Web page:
Tuesday, 6 November 2007

Timber baron acquitted over illegal logging

It is cases like this which bring shame on the Indonesian government. At the end of this article are details of people you may like to express your views to. The email addresses are those posted on web sites but I have not yet had time to check them. If you have any difficulty, please let me know. sw@naturealert.org

Timber baron acquitted over illegal logging

Mark Forbes, JakartaNovember 7, 2007

IN THE latest and most significant case in a string of controversial acquittals, an Indonesian timber baron has walked away from illegal logging charges, prompting an outcry from environmentalists.

The release of Adelin Lis undermines Indonesia's bid to have December's United Nations climate change conference in Bali support a multibillion-dollar program to prevent deforestation.
Because of logging, land clearing and forest degradation, Indonesia is the world's third-largest contributor to greenhouse gas emissions. It wants the Bali meeting to endorse Indonesia piloting the new program to become part of a renegotiated Kyoto Protocol.

Forest Minister Malam Kaban, who this week urged governments and international organisations to support the program, had tried to intervene in the police investigation of Mr Lis.

A letter from Mr Kaban presented to Mr Lis' trial claimed that the logging by Mr Lis' companies was not a crime but "a mere administrative violation".

Police have seized millions of logs cut illegally in Sumatra, but Mr Kaban has complained that this is harming the province's large pulp and paper industry.

Mr Lis fled police investigators for six months before being arrested while trying to renew a visa at Indonesia's Beijing embassy last year. At the time, the Government described Mr Lis as an "environmental destroyer". When Mr Lis was escorted to a Beijing hospital for treatment a gang of 20 thugs tried to free him.

Companies connected to Mr Lis allegedly logged timber worth more than $30 billion outside concession areas in Sumatra between 1998 and 2005. Prosecutors requested that he receive a 10-year jail sentence.

Chief judge Arwin Birin rejected the corruption charges on a technicality, stating they were not valid because Mr Lis' private company had not used state money. He also dismissed illegal logging charges as the companies held forest concession permits. The firms are among dozens accused of illegal logging across North Sumatra.

Earlier this year, North Sumatra police chief Nurudin Usman said he was puzzled by acquittals of numerous illegal logging suspects. He feared that Mr Lis would also be freed.
Environmental groups have condemned Mr Lis' acquittal and demanded an investigation. "The judges have been bribed," their statement claimed.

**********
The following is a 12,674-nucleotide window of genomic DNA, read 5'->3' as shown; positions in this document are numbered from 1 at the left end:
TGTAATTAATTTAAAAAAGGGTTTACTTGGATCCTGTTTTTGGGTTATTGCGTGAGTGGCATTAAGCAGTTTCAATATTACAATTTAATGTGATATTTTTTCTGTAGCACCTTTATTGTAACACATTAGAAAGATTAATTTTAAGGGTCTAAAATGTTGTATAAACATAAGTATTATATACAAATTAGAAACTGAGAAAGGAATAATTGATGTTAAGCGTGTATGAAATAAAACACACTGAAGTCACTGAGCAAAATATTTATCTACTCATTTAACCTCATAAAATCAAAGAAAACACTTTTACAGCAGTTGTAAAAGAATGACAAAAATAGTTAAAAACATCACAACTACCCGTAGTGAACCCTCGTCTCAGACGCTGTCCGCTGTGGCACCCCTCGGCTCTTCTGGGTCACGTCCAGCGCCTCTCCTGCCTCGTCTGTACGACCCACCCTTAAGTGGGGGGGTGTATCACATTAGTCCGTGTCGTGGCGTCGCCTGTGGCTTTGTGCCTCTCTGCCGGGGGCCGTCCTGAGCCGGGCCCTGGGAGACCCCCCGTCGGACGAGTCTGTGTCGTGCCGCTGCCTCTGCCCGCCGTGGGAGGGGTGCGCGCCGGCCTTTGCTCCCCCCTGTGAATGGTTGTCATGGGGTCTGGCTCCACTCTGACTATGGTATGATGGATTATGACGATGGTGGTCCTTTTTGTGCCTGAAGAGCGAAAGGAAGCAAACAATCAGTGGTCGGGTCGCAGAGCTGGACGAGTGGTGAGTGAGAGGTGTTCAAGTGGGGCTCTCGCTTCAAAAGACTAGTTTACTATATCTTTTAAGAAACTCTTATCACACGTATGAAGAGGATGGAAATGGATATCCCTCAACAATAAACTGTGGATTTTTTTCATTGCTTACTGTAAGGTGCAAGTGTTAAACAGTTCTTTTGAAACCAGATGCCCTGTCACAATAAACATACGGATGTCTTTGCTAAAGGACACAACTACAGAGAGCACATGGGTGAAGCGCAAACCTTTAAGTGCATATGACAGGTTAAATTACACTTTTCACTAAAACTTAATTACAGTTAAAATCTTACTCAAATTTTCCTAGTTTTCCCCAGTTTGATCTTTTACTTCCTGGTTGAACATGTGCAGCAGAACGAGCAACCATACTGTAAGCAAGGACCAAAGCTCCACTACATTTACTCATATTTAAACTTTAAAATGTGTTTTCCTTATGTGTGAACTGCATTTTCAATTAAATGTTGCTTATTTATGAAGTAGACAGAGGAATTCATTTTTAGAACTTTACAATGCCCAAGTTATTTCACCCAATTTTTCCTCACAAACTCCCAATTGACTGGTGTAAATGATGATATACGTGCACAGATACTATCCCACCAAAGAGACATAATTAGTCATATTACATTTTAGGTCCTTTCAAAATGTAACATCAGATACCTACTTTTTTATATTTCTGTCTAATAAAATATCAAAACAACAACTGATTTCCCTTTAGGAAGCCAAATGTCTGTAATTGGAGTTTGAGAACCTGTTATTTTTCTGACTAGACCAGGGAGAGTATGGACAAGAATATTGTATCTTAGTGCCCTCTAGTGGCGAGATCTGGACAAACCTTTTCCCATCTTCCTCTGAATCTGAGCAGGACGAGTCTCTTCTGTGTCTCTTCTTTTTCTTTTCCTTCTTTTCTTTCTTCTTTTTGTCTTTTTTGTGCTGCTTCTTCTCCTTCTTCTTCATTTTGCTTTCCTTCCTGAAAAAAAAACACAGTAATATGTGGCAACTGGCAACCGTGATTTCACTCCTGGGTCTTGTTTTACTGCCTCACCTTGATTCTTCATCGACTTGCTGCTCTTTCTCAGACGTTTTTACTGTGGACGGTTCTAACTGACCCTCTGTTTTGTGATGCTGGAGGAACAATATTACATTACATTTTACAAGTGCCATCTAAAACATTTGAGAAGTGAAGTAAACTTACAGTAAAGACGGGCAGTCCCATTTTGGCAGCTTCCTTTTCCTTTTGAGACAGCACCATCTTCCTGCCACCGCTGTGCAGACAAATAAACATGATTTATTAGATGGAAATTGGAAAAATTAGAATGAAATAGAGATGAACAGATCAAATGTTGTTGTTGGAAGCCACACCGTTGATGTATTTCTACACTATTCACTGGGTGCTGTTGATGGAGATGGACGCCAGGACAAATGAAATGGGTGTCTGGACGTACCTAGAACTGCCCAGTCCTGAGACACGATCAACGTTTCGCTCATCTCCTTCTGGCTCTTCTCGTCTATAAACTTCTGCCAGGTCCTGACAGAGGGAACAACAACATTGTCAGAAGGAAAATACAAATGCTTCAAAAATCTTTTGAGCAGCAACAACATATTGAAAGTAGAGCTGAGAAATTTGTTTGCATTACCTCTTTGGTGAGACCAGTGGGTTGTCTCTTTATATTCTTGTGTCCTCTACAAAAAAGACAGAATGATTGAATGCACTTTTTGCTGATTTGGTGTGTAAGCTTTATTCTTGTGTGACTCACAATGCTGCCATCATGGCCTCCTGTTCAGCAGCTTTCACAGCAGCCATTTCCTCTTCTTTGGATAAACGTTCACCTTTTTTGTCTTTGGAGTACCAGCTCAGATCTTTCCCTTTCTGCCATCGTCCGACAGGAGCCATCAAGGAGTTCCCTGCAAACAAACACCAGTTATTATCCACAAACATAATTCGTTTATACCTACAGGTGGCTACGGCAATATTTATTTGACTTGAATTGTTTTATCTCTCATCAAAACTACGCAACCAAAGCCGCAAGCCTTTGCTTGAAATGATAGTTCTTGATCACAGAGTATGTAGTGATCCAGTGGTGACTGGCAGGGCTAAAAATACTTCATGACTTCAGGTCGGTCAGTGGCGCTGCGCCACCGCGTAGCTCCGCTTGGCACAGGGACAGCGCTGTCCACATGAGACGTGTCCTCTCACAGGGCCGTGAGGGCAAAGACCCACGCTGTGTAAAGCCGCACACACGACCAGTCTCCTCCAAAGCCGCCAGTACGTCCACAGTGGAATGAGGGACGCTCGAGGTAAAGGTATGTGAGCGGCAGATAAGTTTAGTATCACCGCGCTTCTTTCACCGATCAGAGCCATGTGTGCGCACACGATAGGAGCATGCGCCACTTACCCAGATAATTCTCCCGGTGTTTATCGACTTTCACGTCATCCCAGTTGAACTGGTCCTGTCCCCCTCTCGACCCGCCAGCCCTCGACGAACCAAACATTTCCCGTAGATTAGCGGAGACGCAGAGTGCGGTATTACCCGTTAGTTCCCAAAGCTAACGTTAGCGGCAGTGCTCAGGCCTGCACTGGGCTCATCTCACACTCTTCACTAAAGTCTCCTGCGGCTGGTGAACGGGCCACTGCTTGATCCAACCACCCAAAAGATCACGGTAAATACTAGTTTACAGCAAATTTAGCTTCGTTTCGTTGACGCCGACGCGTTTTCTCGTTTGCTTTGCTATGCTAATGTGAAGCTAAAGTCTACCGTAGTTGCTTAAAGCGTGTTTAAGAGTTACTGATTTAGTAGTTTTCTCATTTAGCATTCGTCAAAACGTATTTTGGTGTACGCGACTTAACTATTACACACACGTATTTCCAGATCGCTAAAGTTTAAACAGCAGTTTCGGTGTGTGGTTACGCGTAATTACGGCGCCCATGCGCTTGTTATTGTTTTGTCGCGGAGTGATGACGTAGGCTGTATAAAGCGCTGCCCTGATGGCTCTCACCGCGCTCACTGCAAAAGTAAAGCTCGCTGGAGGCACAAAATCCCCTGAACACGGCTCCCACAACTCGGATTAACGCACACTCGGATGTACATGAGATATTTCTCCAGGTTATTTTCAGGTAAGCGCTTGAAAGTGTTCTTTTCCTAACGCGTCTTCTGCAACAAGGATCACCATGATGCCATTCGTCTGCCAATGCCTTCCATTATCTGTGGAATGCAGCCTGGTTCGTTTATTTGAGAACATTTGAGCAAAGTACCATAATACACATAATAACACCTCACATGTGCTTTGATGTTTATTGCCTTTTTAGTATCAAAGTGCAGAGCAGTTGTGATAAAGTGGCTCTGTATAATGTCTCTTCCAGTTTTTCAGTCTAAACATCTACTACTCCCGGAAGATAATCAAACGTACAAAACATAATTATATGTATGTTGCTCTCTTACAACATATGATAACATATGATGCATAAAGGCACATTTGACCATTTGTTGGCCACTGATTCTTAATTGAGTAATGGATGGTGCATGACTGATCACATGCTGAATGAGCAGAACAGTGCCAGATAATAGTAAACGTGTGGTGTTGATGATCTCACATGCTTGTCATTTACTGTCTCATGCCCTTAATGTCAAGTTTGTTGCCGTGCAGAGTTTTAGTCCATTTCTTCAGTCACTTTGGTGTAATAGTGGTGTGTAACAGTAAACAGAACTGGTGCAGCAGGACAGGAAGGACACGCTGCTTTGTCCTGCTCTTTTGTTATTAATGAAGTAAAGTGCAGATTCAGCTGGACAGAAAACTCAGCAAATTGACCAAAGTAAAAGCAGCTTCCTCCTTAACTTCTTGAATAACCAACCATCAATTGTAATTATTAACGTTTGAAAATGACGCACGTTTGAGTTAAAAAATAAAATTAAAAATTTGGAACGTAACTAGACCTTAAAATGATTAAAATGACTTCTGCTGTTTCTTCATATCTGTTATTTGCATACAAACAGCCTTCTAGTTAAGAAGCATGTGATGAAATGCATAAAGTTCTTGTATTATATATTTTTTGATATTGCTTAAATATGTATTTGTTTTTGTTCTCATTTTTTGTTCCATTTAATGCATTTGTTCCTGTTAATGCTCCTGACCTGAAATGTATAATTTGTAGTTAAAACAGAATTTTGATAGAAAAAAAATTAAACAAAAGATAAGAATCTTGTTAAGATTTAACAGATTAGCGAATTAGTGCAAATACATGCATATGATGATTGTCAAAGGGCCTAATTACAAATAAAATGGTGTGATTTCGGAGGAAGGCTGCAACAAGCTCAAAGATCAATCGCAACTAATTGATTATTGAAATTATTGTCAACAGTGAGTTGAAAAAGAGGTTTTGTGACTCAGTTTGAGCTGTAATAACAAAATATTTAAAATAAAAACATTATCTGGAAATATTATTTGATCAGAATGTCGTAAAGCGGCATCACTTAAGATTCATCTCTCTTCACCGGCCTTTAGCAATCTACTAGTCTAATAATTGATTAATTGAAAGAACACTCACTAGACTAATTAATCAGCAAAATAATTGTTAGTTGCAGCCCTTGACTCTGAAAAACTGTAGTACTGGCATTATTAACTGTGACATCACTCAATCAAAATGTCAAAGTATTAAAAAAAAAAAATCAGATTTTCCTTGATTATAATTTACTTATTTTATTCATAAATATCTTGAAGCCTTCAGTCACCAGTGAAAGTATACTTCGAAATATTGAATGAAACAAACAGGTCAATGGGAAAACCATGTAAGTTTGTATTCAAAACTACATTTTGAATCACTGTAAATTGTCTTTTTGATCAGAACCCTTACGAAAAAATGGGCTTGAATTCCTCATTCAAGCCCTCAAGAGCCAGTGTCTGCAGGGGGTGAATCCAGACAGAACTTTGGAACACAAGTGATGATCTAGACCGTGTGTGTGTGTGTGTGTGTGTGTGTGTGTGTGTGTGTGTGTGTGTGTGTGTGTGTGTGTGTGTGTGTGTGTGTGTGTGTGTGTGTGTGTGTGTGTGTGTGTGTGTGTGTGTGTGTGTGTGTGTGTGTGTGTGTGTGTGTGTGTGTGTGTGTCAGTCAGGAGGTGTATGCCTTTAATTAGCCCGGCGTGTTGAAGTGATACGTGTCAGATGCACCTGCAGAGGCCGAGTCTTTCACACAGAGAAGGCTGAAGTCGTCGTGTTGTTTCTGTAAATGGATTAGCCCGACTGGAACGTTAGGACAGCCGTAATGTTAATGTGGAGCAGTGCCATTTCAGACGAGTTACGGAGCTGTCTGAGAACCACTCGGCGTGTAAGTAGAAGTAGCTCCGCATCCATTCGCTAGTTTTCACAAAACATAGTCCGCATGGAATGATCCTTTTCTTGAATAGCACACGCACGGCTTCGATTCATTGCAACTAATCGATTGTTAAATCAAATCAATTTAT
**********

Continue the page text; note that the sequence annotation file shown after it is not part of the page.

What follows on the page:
Prosecutors said they would appeal to the Supreme Court against the Medan District Court decision.

Corruption within the judiciary, police and the forestry ministry is widely acknowledged to contribute to massive illegal logging in Indonesia.

Mr Kaban presided over a workshop this week, funded by Australia and the World Bank, to produce a forest protection plan as part of new Kyoto Protocol negotiations in Bali.
Mr Kaban said that illegal logging should be eradicated to help counter climate change, but the timber industry should not be hampered.

The workshop is fine-tuning plans for Indonesia to pilot the international program to protect forests. Environmental groups support the protection plan, but question Indonesia's will and capacity to enforce it by cracking down on powerful timber interests.

Angry? Then please write to these people and air your personal views, albeit politely please.

Dr. H. Susilo Bambang Yudhoyono, President of the Republic of Indonesia
, Istana NegaraJl. Medan Merdeka Utara Jakarta Pusat 10010 INDONESIA, Tel: + 62 21 3845627 ext 1003: Fax: + 62 21 3457782

Minister of Agriculture, Dr. Anton Apriantono; Address: Jl. Harsono RM no 3 - Gd D lt 2, Jakarta 12550; Email: webmaster@deptan.go.id

M.S. Kaban, Minister of Forestry;
Address: Manggala Wanabakti Build. Block I Lt. 4, Jl. Gatot Subroto, Senayan, Jakarta 10270 Email: ms.kaban@dephut.go.id
or indofor@dephut.go.id

Embassy of Indonesia (USA), 2020 Massachusetts Ave. N.W.Washington, D.C. 20036, USA;
Front Desk - 202 - 775 - 5200; Fax. 202 - 775 - 5365 mailto:made.mastra@embassyofindonesia

Indonesian Embassy, UK, - UK38 Grosvenor SquareLondon W1K 2HW;

Indonesian Embassy - Australia, 8 Darwin AvenueYarralumla, ACT 2600
email consular@kbri-canberra.org.au
Tel: +61-2-6250 8600Fax: +61-2-6273 6017